gum eraser, or before white out became universal. It is hard to imagine
today, but only twenty or more years ago it was considered déclassé
to have labels or items easily viewed by the public with an obvious correction
on it. Librarians would either remove the incorrect spine label and replace
it with a good one, or go to great pains to hide the correction. No one
has the time to be such a perfectionist proclivities today, which has
both good and bad points. The electric erasers are still available from
a number of library supply stores. See the photograph of one.
Do you say "Press the Return key" or
do you say "Press the Enter key" when you are giving computer
instructions, and why?
"Return" is the key on an electric typewriter that brought the
typehead back to the left hand side of the page, and replaced the L-shaped
protruding arm on the manual typewriter. Old key entry rules followed
earlier typing conventions, so older people still use the term "Return"
for what is now consider the data "Enter" command. How ingrained
are these old typing conventions? The QWERTY keyboard was invented before
1900 to slow the key entry on early typewriters, which would jam because
the new key would strike before the previous key was released. We still
have that old format keyboard as the standard. Plus, ergonomic and alternative
keyboards have been around for years, but are seldom purchased, because
they are "different."
Apropos, The Hirschorn Museum in Washington, DC, has a giant sculpture
of a typewriter eraser, but most people have to spend so much more time
explaining what a typewriter eraser is that they don't have time to explain
pop art. Sic transit gloria...
Do you know why writing tables often had a smooth
leather covered top?
Writing tables have a smooth surface so the pen would flow over the face
of the paper placed on the table top without bumps from the grain of the
wood or warps in the veneer. A luxury writing table has a solid wood top
covered in soft leather, often the fine kind of leather found in men's
wallets or gloves. This surface allowed the steel tip of the pen to flow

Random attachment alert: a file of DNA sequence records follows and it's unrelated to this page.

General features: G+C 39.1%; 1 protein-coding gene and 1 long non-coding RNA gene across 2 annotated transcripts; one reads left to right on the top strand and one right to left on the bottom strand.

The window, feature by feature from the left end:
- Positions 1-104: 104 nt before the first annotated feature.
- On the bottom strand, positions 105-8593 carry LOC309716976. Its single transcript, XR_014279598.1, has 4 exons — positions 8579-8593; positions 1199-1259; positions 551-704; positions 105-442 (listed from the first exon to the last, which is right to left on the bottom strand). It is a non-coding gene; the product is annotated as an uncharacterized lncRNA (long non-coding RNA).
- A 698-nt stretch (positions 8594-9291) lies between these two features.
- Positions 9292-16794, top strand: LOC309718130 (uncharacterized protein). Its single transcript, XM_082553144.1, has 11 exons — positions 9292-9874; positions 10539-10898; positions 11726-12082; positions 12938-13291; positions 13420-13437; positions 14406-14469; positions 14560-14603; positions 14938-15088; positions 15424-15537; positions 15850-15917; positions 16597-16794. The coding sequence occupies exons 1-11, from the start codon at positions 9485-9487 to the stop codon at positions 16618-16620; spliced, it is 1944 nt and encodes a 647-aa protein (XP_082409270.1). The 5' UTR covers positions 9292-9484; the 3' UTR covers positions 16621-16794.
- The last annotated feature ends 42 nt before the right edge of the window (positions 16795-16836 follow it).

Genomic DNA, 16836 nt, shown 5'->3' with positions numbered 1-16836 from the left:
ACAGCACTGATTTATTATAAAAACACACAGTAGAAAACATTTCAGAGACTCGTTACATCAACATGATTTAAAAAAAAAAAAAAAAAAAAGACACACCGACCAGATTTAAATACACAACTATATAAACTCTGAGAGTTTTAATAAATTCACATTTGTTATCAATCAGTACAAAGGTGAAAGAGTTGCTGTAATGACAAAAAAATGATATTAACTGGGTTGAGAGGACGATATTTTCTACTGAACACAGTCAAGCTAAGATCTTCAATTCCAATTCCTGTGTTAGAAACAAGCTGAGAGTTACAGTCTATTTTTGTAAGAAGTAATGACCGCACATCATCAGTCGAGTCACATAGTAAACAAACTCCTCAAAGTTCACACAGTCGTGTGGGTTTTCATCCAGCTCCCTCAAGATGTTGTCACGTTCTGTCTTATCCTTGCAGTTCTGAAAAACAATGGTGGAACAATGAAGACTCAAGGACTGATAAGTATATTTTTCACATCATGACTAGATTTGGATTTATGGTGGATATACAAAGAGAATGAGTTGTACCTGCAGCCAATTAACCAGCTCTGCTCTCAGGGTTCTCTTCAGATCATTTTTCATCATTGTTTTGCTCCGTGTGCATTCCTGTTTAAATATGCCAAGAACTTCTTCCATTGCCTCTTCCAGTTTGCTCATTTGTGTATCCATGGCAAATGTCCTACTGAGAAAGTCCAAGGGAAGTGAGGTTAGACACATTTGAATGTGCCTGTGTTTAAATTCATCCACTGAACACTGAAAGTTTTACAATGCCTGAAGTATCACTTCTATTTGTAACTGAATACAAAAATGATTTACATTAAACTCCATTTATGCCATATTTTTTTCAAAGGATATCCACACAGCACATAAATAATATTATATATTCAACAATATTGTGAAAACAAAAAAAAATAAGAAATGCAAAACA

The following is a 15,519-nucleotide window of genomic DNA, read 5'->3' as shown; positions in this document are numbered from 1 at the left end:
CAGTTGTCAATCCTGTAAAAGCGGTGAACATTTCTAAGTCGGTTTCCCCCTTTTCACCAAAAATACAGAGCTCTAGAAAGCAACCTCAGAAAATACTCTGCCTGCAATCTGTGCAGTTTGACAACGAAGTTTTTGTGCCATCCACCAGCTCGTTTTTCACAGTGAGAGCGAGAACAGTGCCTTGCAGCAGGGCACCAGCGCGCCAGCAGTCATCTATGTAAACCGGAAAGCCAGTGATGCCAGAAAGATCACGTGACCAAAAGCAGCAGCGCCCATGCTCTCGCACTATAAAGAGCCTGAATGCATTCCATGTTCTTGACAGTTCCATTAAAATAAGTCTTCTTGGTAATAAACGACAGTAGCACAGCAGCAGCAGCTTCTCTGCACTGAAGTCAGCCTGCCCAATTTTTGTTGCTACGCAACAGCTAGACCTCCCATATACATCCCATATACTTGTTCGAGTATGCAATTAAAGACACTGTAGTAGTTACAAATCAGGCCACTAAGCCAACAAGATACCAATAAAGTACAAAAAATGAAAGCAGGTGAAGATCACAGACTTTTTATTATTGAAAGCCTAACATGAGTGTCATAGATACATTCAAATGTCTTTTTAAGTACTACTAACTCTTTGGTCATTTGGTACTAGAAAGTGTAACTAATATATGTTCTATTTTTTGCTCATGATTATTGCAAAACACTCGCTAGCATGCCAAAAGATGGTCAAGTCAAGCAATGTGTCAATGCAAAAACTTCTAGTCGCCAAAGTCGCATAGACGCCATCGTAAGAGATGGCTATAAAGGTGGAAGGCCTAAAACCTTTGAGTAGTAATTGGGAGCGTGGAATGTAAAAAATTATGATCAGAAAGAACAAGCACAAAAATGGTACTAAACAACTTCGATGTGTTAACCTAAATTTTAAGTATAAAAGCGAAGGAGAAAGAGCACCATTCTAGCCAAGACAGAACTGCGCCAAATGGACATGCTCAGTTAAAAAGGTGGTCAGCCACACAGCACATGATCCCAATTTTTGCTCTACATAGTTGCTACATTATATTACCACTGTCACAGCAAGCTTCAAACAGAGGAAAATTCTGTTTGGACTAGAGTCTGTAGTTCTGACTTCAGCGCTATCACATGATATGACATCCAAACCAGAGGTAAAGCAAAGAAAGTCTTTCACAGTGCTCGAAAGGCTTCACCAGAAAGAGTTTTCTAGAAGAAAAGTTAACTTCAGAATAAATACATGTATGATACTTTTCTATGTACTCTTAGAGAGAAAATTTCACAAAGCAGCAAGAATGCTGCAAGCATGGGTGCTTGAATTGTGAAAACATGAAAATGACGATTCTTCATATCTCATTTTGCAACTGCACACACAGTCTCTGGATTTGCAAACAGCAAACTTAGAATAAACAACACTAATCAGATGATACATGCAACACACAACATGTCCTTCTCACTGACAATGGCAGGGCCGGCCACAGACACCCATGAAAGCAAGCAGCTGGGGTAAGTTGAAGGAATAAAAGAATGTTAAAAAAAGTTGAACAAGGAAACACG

even more smoothly over the paper, while allowing a little bit of indention
into the paper surface to allow a slightly greater absorption of ink which
made for clearer letters on fine paper. While this consideration is lost
on the people who are used to only ball point or fiber-tipped pens, it
is wonderful for those of us who still use fountain pens or inkwell dipping
Most people can describe an ink well for dipping
a pen, but can you describe the special tin contraption that was used
to fill up ink wells every morning?
In classrooms, each desk station had an insert for a glass or porcelain
holder of ink for the pens. Most often the desk had a slightslope to facilitate
writing, and a ledge along the top for the inkwells and grooves for the
pencils or holes for the pencil box. Other desks were flat-topped, but
still had the well for the ink. One of the early morning tasks on Mondays
and Wednesdays was for the teacher or janitor or the children to fill
each inkwell at each desk. While ink was purchased in large bottles, often
they couldn't be used because the ink would coat the inside of the bottle
and not allow the child to see how full the bottle was, or to watch the
run of the liquid into the inkwell. Instead, a tin can, similar to a watering
can, was often used. However, the spout was of unusual shape, often like
a raven's beak, which was a wide, V-shaped spout that allowed the child
to observe and control the flow of a black liquid into a recessed bottle.
Often the child would carry a "pen wipe" or other scrap of cloth
to catch the inevitable drip from the end of the ink bottle filler can.
Nevertheless, going into an old school, one can often tell where the desks
were arranged by the ubiquitous ink stains in front of each child's station,
where the ink well was filled, often to overflowing, sometimes everyday.
And yes, little boys, sitting behind, would dip the pigtails of little
girl's hair into the ink bottles for fun and to make them mad, back in
the days before sexual harassment consciousness had been raised.
How was a special electric iron used in book preparation?
Hope this answers your questions about the "old days of libraries"!
The electric iron was used for a number of years to apply heat sensitive
labels to books. The heat would liquefy the heat-sensitive glue on the
back of the label, and help smooth out the labels as the iron was passed
over them. It is also used in book binding, lamination and other odd jobs
around the library. Alternate terms were "heating iron," "sealing
iron" or an "Oucher!" if you picked it up by the wrong
end when you thought it was turned off. The electric irons are still available
from library supply stores, and you can see one here.
|Info zu dieser Seite
| In der Liste DIG_REF lief eine Diskussion
über die "guten alten Tage" in Bibliotheken.
Die Mail von R.L. Hadden gefiel mir so gut, dass ich sie auf
dieser Seite (natürlich mit seiner Genehmigung) aufbereitet